How many potholes do Tampa city workers fill per month? How many miles of drainage ditches do they clean?
As a candidate for mayor in 2011, Bob Buckhorn promised to make sure Tampa residents could find answers to those questions and more.
Specifically, Buckhorn vowed to "establish accountability standards for each of the city's departments and their functions, from filling potholes to clearing storm water ditches."
"The city will know what the city's pressing problems are and how long it should take to fix them," Buckhorn's campaign website said. "The mayor and city employees will stand accountable to city residents if the timetables established for resolving these issues are not complied with. As a first step in this process, Bob Buckhorn will complete a full city-wide infrastructure assessment to identify our neighborhoods' needs and begin to address them."
On June 30, 2015, Buckhorn's administration unveiled a web site — tampagov.net/metrics — to answer those kinds of questions.
"In order for us to do our jobs better, metrics matter," Buckhorn said in a telephone interview. "What gets measured gets done."
The site provides performance measures for city services in seven areas: fire rescue, police, planning and development, water, waste water, storm water and transportation. For some services, the metrics include the city's goals, and show whether the delivery meets or falls short of the goals.
Buckhorn said the online metrics should provide more transparency in government.
"I want people to hold us accountable, and I want them to be able to measure our performance," he said.
Some city services are not included: solid waste, recycling, parks and recreation, and what the city calls neighborhood enhancement — code enforcement, efforts to maintain vacant lots and medians, plus work to reduce litter, graffiti and illegal dumping.
"Those are some critical areas that I would definitely would like to see a report on," City Council chairman Frank Reddick said. Most of the calls his council office gets, he said, are about solid waste and code enforcement. "I'm glad (Buckhorn is) trying to be transparent, but I think he needs to include other areas that have been left off."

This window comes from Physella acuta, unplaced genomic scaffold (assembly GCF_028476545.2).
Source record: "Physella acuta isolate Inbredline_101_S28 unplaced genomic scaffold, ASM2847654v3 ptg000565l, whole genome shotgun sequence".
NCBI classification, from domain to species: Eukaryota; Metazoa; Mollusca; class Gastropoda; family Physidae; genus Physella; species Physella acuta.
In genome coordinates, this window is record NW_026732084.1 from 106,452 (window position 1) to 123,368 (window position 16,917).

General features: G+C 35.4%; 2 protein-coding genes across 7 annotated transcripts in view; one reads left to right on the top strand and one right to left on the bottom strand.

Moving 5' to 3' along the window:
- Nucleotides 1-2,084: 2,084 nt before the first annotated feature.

Buckhorn said he plans to build on the initial version of the site and that more information could be added in the future. Recommended to be included in the second phase are solid waste, code enforcement and the city's fleet, Buckhorn said.
"It's a work in progress," Buckhorn said. "This was our first shot at it out of the box."
Buckhorn said the city has not done the citywide infrastructure assessment that he talked about as a candidate, but departments such as transportation, water and storm water already have amassed that kind of information and use it to guide their plans and operations.
"I haven't wrapped it up and put a big bow on it, but a lot of our departments are doing that now," he said.
When he ran for mayor in 2011, Buckhorn promised to create accountability standards so residents could track whether city departments were addressing problems confronting Tampa and could hold city officials accountable if they weren't. As a first step,he said he would launch a citywide infrastructure assessment to determine priorities to be addressed by each city department. Buckhorn's program differs from the original promise in a couple of ways. He did not do the citywide assessment he promised, and it does not — at least in its initial form — encompass every city department. Because of these differences, we rate this a Compromise.